Monday, March 24, 2008

I Think Star Wars is Turning Japanese's Expanded Universe blog recently showcased a number of scenes from the original Marvel comic and the much later Media Works magna editions of the original Star Wars trilogy. It reveals both a striking contrast in how different cultures approach the material in a graphically illustrated form and how different artists either suffered or benefited from a sophisticated familiarity with their subject. But in particular, the comparisons below demonstrate how a more flexible storytelling format can facilitate good narration, dramatic effect, and inventive visuals.

To some degree, it's unfair to lament Marvel's original adaptations of the Star Wars trilogy. Each comic was produced during each film's post-production period – meaning the artists had not seen the films and were working merely from the script with only some key photography and concept art to provide visual direction. But more significantly, and especially in comparison to a manga adaptation, Marvel's artists had to conform to the page count and printing standards of newsstand comics from 1977-1983. This meant that all the action of a Star Wars film had to be crammed into six issues (or, in the case of Return of the Jedi, a mere four).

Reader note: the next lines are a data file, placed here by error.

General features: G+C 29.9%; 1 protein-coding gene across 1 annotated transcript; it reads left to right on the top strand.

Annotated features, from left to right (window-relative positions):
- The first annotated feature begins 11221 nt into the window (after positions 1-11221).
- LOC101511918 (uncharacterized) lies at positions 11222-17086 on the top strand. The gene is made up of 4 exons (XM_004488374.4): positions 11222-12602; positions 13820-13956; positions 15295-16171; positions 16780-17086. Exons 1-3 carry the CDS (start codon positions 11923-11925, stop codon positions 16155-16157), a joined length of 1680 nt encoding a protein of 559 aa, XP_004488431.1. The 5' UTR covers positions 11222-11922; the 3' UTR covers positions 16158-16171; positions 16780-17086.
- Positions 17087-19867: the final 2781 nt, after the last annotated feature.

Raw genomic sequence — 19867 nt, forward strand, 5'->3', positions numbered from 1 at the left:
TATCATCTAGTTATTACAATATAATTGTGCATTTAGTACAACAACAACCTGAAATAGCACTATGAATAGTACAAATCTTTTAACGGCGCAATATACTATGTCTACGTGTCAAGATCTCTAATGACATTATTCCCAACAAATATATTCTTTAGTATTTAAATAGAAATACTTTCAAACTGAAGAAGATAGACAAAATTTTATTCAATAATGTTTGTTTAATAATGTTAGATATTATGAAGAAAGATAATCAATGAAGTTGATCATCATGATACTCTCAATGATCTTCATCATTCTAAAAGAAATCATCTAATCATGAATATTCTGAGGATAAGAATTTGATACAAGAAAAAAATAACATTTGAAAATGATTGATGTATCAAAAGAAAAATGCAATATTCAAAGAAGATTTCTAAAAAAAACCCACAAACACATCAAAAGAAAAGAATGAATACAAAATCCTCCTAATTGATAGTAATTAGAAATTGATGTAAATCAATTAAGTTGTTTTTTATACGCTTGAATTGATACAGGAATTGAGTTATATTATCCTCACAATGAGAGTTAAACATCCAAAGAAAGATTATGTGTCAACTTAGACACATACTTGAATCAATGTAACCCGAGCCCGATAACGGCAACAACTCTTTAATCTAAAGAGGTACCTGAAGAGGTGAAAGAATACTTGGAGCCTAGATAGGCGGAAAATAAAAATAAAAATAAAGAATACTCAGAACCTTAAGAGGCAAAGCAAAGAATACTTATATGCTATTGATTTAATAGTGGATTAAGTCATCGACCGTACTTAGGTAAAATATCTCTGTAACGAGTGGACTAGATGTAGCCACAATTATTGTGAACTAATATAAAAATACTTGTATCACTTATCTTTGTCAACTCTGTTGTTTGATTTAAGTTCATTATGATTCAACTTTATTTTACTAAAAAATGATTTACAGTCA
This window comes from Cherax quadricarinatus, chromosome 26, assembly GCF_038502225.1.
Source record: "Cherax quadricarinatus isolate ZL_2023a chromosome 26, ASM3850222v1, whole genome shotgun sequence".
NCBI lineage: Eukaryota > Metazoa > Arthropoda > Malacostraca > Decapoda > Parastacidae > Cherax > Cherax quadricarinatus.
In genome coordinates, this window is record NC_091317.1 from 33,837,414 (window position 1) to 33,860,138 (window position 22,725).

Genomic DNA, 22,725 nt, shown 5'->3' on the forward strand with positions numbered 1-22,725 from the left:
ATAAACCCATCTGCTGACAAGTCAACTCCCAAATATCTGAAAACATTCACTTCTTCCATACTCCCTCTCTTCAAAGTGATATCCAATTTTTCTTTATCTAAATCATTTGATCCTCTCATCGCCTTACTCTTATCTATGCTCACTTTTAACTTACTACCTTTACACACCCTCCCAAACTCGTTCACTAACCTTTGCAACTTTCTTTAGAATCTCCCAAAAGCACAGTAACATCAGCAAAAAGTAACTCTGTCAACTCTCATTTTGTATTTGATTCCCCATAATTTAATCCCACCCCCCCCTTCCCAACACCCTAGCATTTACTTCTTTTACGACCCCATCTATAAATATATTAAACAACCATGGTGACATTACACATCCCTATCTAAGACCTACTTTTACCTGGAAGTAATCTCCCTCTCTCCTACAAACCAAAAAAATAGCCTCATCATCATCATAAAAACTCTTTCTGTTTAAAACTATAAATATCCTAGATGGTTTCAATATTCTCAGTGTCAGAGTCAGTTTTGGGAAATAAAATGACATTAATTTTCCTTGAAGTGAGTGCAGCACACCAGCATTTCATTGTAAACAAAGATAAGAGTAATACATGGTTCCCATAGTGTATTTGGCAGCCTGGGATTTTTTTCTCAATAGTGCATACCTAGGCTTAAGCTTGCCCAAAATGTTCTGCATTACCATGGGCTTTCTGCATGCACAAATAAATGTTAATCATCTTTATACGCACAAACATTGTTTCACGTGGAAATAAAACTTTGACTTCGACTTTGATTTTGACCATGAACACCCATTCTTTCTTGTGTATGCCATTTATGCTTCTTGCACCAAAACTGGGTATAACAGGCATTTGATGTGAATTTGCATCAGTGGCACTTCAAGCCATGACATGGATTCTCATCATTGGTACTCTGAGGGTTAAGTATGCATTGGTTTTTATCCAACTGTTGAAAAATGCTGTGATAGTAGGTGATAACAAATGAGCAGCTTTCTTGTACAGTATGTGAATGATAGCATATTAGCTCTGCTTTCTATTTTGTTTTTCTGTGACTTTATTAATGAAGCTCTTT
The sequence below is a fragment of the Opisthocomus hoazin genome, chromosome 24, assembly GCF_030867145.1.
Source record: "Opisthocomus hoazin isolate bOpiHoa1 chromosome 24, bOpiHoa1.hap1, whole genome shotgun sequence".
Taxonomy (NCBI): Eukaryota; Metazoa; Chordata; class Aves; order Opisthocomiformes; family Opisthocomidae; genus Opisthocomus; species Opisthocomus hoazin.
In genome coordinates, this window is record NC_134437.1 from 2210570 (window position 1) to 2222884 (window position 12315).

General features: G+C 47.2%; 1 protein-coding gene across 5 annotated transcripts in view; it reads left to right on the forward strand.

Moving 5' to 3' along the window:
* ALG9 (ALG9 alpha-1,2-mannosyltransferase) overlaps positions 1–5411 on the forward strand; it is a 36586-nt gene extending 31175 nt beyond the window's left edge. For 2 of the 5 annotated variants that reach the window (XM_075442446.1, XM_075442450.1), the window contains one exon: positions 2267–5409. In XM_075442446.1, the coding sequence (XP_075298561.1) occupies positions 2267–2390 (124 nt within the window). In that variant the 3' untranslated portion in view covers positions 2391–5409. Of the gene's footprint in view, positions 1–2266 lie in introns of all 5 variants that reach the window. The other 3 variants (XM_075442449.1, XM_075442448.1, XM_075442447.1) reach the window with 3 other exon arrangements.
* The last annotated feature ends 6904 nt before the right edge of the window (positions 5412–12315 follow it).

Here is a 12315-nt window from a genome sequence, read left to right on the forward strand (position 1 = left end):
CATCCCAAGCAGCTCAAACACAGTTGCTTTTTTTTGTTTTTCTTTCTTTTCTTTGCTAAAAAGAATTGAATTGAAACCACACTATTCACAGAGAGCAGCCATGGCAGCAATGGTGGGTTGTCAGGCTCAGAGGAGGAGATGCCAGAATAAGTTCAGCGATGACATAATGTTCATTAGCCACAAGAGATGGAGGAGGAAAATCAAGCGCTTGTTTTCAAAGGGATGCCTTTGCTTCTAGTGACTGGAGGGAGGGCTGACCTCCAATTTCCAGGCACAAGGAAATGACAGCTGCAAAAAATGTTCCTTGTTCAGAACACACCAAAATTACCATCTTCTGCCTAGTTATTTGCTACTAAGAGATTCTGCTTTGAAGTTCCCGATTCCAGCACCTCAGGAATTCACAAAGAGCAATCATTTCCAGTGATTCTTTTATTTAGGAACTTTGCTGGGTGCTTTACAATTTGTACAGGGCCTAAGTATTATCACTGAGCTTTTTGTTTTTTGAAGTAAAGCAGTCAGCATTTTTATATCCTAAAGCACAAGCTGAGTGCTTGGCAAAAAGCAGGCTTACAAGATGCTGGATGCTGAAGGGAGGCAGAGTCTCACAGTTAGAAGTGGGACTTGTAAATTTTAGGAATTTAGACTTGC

Japanese manga, on the other hand, has a much more flexible format. Unlike American newstand comics, manga page counts can swell or constrict to accommodate a more deliberate and varied pace of storytelling. And since the manga adaptations were not released until 1997, their artists benefited from years of study and familiarly with the Star Wars films.

What follows is a sampling of the most striking juxtapositions of the Star Wars trilogy presented in Media Works 1997 manga adaptation and Marvel's original serial interpretations. Please note that the manga pages presented here are their original Japanese incarnation, with the action playing out right-to-left. When Dark Horse Comics translated the manga editions to English they flipped the imagery so that it read left-to-right. Scene descriptions are taken from

The Cantina
Starting with the Episode IV adaptation from Hisao Tamaki, the manga edition definitely benefits from the cantina being a much better researched environment. Offering up a whole page for Luke and the reader to explore the darkened corners of the bar lets the artist populate it with many more familiar faces. The devil-faced Labria is there, as is the band, the side-burn sporting rockabilly spacer BoShek, the snooty looking smoker Dannik Jerriko, and a rather fetching rendering of the Tonnika twins.

Conversely, the Marvel version has to condense its cantina introduction into a single panel. From the imagery in this and the background elsewhere in the comic, it seems likely artist Howard Chaykin was only given reference stills of the aliens assembled on set in England, and not the aliens shot during pickup photography -- so no Hammerhead, no Bith band, and no devil-face.

Han's Run-in with the Stormtroopers
The Japanese version of Han's run-in with stormtroopers aboard the Death Star really plays up the comedic angle of this scene. The exaggerated wild takes and flop sweat on Chewbacca, the cry of Han's battle charge curving down the corridor, Luke's half-lidded boredom with Han's antics, and the shoulder-to-shoulder countercharge by about 17 stormtroopers crammed into one panel are all for laughs.